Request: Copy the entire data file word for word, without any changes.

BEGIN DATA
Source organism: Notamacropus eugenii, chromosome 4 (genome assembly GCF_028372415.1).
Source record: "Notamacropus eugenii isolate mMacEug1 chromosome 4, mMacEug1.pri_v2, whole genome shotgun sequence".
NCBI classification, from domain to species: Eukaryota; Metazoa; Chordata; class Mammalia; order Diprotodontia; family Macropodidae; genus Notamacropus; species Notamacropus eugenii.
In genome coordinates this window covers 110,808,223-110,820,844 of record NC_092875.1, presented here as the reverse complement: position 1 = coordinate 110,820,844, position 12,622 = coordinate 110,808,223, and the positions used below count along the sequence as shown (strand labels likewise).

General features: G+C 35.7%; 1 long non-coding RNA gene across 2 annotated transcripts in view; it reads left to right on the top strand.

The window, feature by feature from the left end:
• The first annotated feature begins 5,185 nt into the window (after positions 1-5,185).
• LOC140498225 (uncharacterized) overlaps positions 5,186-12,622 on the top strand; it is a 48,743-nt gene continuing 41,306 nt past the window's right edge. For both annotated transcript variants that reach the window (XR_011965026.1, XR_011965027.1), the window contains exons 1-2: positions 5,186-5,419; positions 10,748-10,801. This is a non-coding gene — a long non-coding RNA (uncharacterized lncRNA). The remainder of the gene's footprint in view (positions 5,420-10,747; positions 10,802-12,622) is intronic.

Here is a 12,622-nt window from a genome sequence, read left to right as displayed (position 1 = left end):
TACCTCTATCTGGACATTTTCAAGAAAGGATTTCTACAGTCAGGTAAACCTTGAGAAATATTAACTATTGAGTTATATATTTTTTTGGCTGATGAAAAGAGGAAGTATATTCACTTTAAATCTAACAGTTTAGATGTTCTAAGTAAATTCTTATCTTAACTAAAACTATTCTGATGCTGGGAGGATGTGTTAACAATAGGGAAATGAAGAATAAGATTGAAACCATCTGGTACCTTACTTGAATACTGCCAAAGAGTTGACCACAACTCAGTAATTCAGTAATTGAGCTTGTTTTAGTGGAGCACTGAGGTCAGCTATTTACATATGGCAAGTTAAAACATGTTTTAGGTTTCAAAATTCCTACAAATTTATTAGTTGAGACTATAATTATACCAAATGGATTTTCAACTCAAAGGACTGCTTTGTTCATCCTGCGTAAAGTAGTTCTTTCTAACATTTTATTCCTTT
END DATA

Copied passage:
Source organism: Notamacropus eugenii, chromosome 4 (genome assembly GCF_028372415.1).
Source record: "Notamacropus eugenii isolate mMacEug1 chromosome 4, mMacEug1.pri_v2, whole genome shotgun sequence".
NCBI classification, from domain to species: Eukaryota; Metazoa; Chordata; class Mammalia; order Diprotodontia; family Macropodidae; genus Notamacropus; species Notamacropus eugenii.
In genome coordinates this window covers 110,808,223-110,820,844 of record NC_092875.1, presented here as the reverse complement: position 1 = coordinate 110,820,844, position 12,622 = coordinate 110,808,223, and the positions used below count along the sequence as shown (strand labels likewise).

General features: G+C 35.7%; 1 long non-coding RNA gene across 2 annotated transcripts in view; it reads left to right on the top strand.

The window, feature by feature from the left end:
• The first annotated feature begins 5,185 nt into the window (after positions 1-5,185).
• LOC140498225 (uncharacterized) overlaps positions 5,186-12,622 on the top strand; it is a 48,743-nt gene continuing 41,306 nt past the window's right edge. For both annotated transcript variants that reach the window (XR_011965026.1, XR_011965027.1), the window contains exons 1-2: positions 5,186-5,419; positions 10,748-10,801. This is a non-coding gene — a long non-coding RNA (uncharacterized lncRNA). The remainder of the gene's footprint in view (positions 5,420-10,747; positions 10,802-12,622) is intronic.

Here is a 12,622-nt window from a genome sequence, read left to right as displayed (position 1 = left end):
TACCTCTATCTGGACATTTTCAAGAAAGGATTTCTACAGTCAGGTAAACCTTGAGAAATATTAACTATTGAGTTATATATTTTTTTGGCTGATGAAAAGAGGAAGTATATTCACTTTAAATCTAACAGTTTAGATGTTCTAAGTAAATTCTTATCTTAACTAAAACTATTCTGATGCTGGGAGGATGTGTTAACAATAGGGAAATGAAGAATAAGATTGAAACCATCTGGTACCTTACTTGAATACTGCCAAAGAGTTGACCACAACTCAGTAATTCAGTAATTGAGCTTGTTTTAGTGGAGCACTGAGGTCAGCTATTTACATATGGCAAGTTAAAACATGTTTTAGGTTTCAAAATTCCTACAAATTTATTAGTTGAGACTATAATTATACCAAATGGATTTTCAACTCAAAGGACTGCTTTGTTCATCCTGCGTAAAGTAGTTCTTTCTAACATTTTATTCCTTT